Revolution: The Director's Cut
Al Pacino, Nastassja Kinski, Joan Plowright, Steven Berkoff
UK DVD: 18 Jun 2012
There is something strangely compelling about big budget cinematic disasters, particularly if they are epic, bloated and feature at least one highly regarded Hollywood star. In this respect, 1985’s Revolution, a monumental British flop about the American Revolution, fits the bill.
Just like Michael Cimino’s Heaven’s Gate before it, the fallout from the failure of Revolution was immense. The film’s English director, Hugh Hudson, who had been feted as the great new hope of British cinema following the critical and commercial successes of his multi-Oscar winning Chariots of Fire and the period adventure Greystoke, was forced to endure seeing Revolution mauled from all quarters upon its release, and the film became to him what Peeping Tom became to Michael Powell: a potential career killer.
Indeed, Hudson’s output after Revolution has been more than a little patchy. In the wake of the film’s lack of success, it was four more years before the director released another feature (1989’s low-key independent effort Lost Angels), and since then Hudson has worked only very sporadically, often returning to the safe and familiar world of television commercials and advertising, the industry that gave him his initial break into filmmaking.
Massive in scale, Revolution cost £18 million—a large amount for a British film at the time—and concerns the fortunes of single father Tom Dobb (Al Pacino), a fur trapper who lands his small boat in New York during the early days of the American Revolution. While ashore, Dobb loses his boat to an angry mob, and then finds that his young son Ned, who is accompanying him, has been coerced into joining the army, a small payment and the promise of land after the war having served as bribes.
Dobb, desperate to stay with his son and protect him, joins up too, and both are soon swept reluctantly into the conflict. However, Dobb’s initial reticence towards the war makes way for grim determination as he comes to align himself with the revolutionary cause, battling to free the colonies from British rule.
So now, finally, after many years of waiting, comes this new director’s cut, courtesy of the BFI (Hudson has rather sweetly said it’s been his long-held dream to release an alternate version of the film). As Revolution is already held in such low critical esteem, any new version has quite a task on its hands if it is to redress the balance and restore some artistic integrity to the production. So the key question, therefore, is whether Hudson’s recent work on the film has improved it. Well yes, a little. Has the whole exercise been fruitful? No, not really.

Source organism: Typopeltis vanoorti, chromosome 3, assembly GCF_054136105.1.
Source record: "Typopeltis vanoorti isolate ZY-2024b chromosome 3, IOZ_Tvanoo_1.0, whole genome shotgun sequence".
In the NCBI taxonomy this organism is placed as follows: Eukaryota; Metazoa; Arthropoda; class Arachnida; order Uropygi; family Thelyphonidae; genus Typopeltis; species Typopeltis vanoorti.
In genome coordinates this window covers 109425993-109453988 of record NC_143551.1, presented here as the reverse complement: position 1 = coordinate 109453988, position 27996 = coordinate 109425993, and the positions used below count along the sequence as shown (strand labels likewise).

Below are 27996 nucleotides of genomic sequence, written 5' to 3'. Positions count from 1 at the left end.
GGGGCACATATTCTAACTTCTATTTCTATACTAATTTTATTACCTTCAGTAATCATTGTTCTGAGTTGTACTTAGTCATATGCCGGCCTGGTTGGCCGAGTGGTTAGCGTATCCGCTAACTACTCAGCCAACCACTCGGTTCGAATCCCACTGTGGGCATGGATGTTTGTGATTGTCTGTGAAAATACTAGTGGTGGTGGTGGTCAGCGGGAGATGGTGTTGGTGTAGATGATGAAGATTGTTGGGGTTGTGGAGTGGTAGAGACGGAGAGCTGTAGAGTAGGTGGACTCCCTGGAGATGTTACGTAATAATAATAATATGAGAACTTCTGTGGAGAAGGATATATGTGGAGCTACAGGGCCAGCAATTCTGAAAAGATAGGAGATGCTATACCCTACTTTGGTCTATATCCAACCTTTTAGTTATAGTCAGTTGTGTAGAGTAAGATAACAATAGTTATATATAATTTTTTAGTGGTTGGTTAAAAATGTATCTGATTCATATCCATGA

Despite the excision of the original’s final climactic scene, featuring a hugely coincidental reunion between Dobb and his love interest Daisy (Nastassja Kinski) that stretched believability to breaking point, the small amount of re-editing Hudson has overseen—about ten minutes in total—certainly hasn’t helped the film’s overall cohesion, despite this version being shorter than the shapeless theatrical offering (an unusual phenomenon in today’s age of indulgent director’s cut DVD releases).
That being said, Hudson’s revisions seem to have been appreciated and welcomed by some, with the respected British film critic Philip French proclaiming the new, improved film a ‘poetic masterpiece’. I certainly wouldn’t go anywhere near that far, however, as the film’s major problems still remain.
Firstly, on a positive note, the primary improvement is a new voice-over by Pacino, which Hudson had intended to include all along until time restraints stymied that ambition back in the ‘80s. Whilst a voice-over is often used as a salvaging device to give coherence and linearity to a confusing and messy narrative, Pacino’s beautifully written and gently spoken dialogue isn’t used quite as cheaply as that—which is a surprise, considering how it could have been utilised to paper over gaps in the plot—and as a result his words do give the film a certain poetry, primarily because they don’t seek to provide exposition to supplement the action we’re seeing onscreen; rather, they serve to enrich the character of Dobb through the fleshing out of his backstory, whilst also enabling him to elaborate on his devotion to his son, which in turn explains much of Dobb’s motivation throughout the film.
It also helps that Pacino recorded his voice-over recently. Now considerably older than the man onscreen, the age and experience that characterises Pacino’s mature, gruff voice is very appropriate, as it encapsulates the plight and struggle of the downtrodden Dobb well; it helps too that Pacino has an unrivalled ability to convey wisdom and weariness in a voice-over (his narration in Carlito’s Way is a perfect example of this), and in this respect he is certainly on top form here.